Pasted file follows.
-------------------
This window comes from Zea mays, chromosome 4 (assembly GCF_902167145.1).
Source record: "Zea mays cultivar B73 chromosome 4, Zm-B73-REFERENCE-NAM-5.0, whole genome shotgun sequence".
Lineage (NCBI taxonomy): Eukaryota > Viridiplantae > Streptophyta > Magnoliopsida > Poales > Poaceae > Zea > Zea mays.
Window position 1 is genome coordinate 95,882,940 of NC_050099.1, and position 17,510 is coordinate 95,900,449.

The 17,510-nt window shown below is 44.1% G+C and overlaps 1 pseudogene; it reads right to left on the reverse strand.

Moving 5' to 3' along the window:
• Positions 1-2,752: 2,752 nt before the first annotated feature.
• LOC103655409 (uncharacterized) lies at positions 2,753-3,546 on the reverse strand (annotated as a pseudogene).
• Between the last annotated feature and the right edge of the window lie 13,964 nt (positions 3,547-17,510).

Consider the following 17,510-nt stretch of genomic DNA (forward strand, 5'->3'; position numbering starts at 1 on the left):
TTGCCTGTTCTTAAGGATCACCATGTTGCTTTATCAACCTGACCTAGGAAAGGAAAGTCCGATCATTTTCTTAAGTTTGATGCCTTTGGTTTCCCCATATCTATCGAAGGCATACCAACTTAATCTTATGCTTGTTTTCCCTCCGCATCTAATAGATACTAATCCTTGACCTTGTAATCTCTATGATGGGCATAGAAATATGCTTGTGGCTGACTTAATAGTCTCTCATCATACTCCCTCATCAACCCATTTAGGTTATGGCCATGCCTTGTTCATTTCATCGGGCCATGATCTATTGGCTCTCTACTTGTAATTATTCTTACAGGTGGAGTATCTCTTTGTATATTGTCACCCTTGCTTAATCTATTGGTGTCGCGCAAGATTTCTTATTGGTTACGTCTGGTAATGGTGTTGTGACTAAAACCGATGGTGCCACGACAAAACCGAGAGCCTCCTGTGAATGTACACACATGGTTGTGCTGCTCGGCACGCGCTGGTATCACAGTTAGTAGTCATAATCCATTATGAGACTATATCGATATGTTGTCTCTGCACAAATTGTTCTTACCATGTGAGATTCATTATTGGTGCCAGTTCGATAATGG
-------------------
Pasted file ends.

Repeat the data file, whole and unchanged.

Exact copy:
This window comes from Zea mays, chromosome 4 (assembly GCF_902167145.1).
Source record: "Zea mays cultivar B73 chromosome 4, Zm-B73-REFERENCE-NAM-5.0, whole genome shotgun sequence".
Lineage (NCBI taxonomy): Eukaryota > Viridiplantae > Streptophyta > Magnoliopsida > Poales > Poaceae > Zea > Zea mays.
Window position 1 is genome coordinate 95,882,940 of NC_050099.1, and position 17,510 is coordinate 95,900,449.

The 17,510-nt window shown below is 44.1% G+C and overlaps 1 pseudogene; it reads right to left on the reverse strand.

Moving 5' to 3' along the window:
• Positions 1-2,752: 2,752 nt before the first annotated feature.
• LOC103655409 (uncharacterized) lies at positions 2,753-3,546 on the reverse strand (annotated as a pseudogene).
• Between the last annotated feature and the right edge of the window lie 13,964 nt (positions 3,547-17,510).

Consider the following 17,510-nt stretch of genomic DNA (forward strand, 5'->3'; position numbering starts at 1 on the left):
TTGCCTGTTCTTAAGGATCACCATGTTGCTTTATCAACCTGACCTAGGAAAGGAAAGTCCGATCATTTTCTTAAGTTTGATGCCTTTGGTTTCCCCATATCTATCGAAGGCATACCAACTTAATCTTATGCTTGTTTTCCCTCCGCATCTAATAGATACTAATCCTTGACCTTGTAATCTCTATGATGGGCATAGAAATATGCTTGTGGCTGACTTAATAGTCTCTCATCATACTCCCTCATCAACCCATTTAGGTTATGGCCATGCCTTGTTCATTTCATCGGGCCATGATCTATTGGCTCTCTACTTGTAATTATTCTTACAGGTGGAGTATCTCTTTGTATATTGTCACCCTTGCTTAATCTATTGGTGTCGCGCAAGATTTCTTATTGGTTACGTCTGGTAATGGTGTTGTGACTAAAACCGATGGTGCCACGACAAAACCGAGAGCCTCCTGTGAATGTACACACATGGTTGTGCTGCTCGGCACGCGCTGGTATCACAGTTAGTAGTCATAATCCATTATGAGACTATATCGATATGTTGTCTCTGCACAAATTGTTCTTACCATGTGAGATTCATTATTGGTGCCAGTTCGATAATGG